Senators Tom Cotton (R-AR) and David Perdue (R-GA) jointly unveiled a new immigration proposal on Tuesday.

Entitled the “Reforming American Immigration for Strong Employment (RAISE) Act,” the bill seeks to reduce total numbers of foreigners admitted as immigrants and refugees. Cotton and Perdue also claim the act, if codified into law, will benefit “blue collar” workers by reducing the flow of lower-skilled foreigners entering the labor force.

Existing immigration laws, argue Cotton and Perdue, take little consideration of national workforce needs. Only one out of fifteen immigrants, said Cotton, enter “for employment reasons,” adding that the remainder are not entering with EB-1 or EB-2 visas.

According to Cotton, average wages for those with a high school education have dropped two percent since 1979. Those without a high school education, he continued, have seen a seventeen percent drop in their wages since 1979.

The irresponsible status quo of immigration laws, said Cotton, is “pulling the rug out from underneath [blue collars workers].” Without change, he warned, a “permanent underclass” would form without access to the American Dream.


Cotton listed the three primary components of the bill:

  1. Maintenance of immigration preferences afforded to immediate family members of citizens and green card holders; specifically spouses and unmarried minor children. Exceptions may be afforded for the caring of elderly parents who are ill.Elimination of immigration preference for extended relatives such as parents, adult siblings, and adult children.
  2. Ending the diversity lottery, which annually issues about fifty thousand visas to winning applicants from countries with “historically low immigration to the United States.”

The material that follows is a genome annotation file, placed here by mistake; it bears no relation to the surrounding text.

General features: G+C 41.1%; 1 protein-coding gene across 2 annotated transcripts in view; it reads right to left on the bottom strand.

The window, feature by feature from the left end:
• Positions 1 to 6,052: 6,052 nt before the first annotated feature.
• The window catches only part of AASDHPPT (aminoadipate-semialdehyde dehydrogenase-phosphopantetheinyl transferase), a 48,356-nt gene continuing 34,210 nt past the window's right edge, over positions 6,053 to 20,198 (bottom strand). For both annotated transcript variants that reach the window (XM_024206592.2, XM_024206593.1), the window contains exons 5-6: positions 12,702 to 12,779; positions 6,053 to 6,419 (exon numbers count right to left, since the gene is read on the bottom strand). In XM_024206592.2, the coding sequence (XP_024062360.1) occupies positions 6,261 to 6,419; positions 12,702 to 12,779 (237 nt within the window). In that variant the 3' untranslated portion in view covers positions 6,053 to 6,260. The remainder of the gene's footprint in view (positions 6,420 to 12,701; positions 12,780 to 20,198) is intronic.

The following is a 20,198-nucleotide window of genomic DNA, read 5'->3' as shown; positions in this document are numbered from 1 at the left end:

3. Reducing annual refugee intake to fifty thousand.


Over the past twenty-five years, Cotton said, the average number of new immigrants (including refugees) receiving green cards has been about one million. He added that the net effect of the bill, if codified into law, would be the cutting in half of new annual immigration (including refugees) to about five hundred thousand persons.


Asked a question by a journalist regarding the interests of prospective immigrants and refugees, Cotton emphasized his prioritization of American interests over those of foreigners:

"Our intent is to have an immigration system that works for American citizens. I think the premise of your question is looking at it from the wrong way. It looks at it from what's good for the foreigner, not what's good for American citizens. What's good for American citizens is that we have an immigration system that rewards skills, and language ability, and demonstrated economic potential as well as demonstrated economic need. I feel for my fellow man, but i serve my fellow citizen, and our current immigration system simply does not serve our citizens very well.”

Cotton and Perdue rejected the push from Democrats and the broader left for "comprehensive immigration reform," calling instead for a piecemeal approach around "discrete problems" that can preferably be addressed via bipartisan consensus.

President Donald Trump, said Cotton, “strongly supports” changes to make immigration laws more “merit-based.”



Last December, Cotton penned an op-ed calling for reducing the admission of low-skilled immigrants and refugees. The status quo of immigration and refugee admittance, he argued, was driving down "working-class wages."



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